Bil’s rating (out of 5): BB.
USA, 1981. Paramount Pictures. Screenplay by Frank Yablans, Frank Perry, Tracy Hotchner, Robert Getchell, based on the book by Christina Crawford. Cinematography by Paul Lohmann. Produced by Frank Yablans. Music by Henry Mancini. Production Design by Bill Malley. Costume Design by Irene Sharaff. Film Editing by Peter E. Berger. New York Film Critics Awards 1981.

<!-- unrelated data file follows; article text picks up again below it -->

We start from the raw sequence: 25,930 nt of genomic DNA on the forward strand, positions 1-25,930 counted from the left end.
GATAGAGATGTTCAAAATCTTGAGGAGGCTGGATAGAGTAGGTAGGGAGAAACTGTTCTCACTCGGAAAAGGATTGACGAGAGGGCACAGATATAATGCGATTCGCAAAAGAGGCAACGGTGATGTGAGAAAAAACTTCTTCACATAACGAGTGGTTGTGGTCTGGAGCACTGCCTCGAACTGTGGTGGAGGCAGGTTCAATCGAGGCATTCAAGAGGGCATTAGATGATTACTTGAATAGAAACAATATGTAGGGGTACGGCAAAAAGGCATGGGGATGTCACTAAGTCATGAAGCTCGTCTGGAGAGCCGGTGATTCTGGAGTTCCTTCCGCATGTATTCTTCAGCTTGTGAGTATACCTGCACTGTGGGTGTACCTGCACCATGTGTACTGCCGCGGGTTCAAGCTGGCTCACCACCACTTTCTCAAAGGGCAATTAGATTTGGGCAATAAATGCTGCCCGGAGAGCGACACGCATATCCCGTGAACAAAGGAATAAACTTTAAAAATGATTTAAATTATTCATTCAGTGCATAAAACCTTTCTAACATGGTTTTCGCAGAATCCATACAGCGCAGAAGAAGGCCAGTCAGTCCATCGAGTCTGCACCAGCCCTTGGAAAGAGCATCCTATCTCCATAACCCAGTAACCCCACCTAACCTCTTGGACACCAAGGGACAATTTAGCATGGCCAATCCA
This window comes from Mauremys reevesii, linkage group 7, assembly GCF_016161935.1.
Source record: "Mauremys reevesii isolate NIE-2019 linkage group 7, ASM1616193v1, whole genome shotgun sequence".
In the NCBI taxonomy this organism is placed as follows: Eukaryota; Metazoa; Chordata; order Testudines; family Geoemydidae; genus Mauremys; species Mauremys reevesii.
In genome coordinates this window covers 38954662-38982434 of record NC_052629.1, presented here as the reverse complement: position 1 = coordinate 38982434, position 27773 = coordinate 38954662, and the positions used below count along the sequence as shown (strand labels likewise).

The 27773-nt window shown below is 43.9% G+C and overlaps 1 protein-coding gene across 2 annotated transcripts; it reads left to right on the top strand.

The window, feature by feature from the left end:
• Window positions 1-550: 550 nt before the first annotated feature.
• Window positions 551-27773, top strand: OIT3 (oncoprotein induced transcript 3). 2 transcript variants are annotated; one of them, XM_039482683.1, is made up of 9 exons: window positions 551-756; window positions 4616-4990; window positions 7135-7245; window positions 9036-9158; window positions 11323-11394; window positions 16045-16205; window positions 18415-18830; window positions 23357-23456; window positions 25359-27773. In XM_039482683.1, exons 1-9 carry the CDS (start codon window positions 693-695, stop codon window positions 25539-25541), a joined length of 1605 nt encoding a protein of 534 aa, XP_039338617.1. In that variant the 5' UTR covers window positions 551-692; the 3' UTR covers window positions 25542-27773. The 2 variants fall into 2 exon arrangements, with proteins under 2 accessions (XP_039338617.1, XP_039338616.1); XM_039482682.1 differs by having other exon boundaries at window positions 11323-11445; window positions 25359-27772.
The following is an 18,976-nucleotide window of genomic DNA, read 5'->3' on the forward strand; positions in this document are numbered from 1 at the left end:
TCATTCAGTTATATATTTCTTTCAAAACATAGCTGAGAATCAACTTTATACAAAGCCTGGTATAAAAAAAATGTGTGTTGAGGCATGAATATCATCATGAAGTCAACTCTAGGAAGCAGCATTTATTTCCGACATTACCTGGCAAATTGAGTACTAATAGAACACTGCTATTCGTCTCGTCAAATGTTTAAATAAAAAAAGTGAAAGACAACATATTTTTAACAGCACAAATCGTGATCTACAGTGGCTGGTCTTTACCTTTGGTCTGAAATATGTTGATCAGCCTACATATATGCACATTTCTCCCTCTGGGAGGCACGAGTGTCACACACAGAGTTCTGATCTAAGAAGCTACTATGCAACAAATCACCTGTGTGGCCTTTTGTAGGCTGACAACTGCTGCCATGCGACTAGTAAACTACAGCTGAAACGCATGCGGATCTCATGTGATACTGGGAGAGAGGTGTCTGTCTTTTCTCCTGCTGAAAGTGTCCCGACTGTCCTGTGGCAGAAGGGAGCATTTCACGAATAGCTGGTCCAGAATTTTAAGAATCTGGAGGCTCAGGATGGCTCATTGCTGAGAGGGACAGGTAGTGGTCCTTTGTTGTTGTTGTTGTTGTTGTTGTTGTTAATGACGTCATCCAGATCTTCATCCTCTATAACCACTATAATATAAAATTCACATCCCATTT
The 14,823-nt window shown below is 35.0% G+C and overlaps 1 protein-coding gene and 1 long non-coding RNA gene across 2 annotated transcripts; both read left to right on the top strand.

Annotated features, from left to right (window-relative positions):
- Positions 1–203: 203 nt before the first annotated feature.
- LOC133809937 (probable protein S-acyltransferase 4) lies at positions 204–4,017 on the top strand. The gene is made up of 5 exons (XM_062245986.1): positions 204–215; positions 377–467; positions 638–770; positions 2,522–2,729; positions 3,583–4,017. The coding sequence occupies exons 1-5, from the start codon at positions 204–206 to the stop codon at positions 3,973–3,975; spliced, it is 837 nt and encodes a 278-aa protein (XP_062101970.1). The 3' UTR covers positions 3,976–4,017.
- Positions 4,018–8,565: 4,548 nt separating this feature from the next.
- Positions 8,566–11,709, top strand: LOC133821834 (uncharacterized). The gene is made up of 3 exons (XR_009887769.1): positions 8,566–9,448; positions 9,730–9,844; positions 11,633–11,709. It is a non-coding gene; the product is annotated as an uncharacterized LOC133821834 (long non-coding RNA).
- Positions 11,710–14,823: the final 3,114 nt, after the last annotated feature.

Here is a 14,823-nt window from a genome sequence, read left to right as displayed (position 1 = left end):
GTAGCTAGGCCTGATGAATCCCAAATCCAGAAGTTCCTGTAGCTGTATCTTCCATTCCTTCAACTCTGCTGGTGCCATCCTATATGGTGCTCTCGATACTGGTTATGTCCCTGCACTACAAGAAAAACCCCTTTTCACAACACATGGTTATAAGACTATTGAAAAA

Oh come on, it’s a terrible movie, but imagine the world without gay men running around screaming “No more wire hangers!” If it weren’t responsible for the destruction of a great actress’s career, I’d say this was one of the best things to happen to the movie industry in the eighties: producers with such a low estimation of their audience’s intelligence finally getting a good slap in the face. However, it did ruin Faye Dunaway‘s chances of getting a good role for years, and for that it can never be forgiven. Only five years after her Oscar win for Network, Dunaway stars as Hollywood movie star Joan Crawford, who adopted two children in the thirties as a way to boost her public appeal, then proceeded to ruin their lives with her megalomaniac personality and unfortunate obsession with cleaning. At least that’s how it was described in daughter Christina Crawford’s tell-all trashy book, here portrayed by Diana Scarwid (a most underrated actress) as the abused daughter who endured being beaten over the aforementioned closet devices before finally getting it all out on paper (which she published while her mother was still alive). Dunaway really tears into the role and gives it her all, but the surroundings are cheap and the dramatic quality of the film is campy; she looks like a drag queen doing an imitation of Joan Crawford, so naturally the film has a cult appeal all of its own.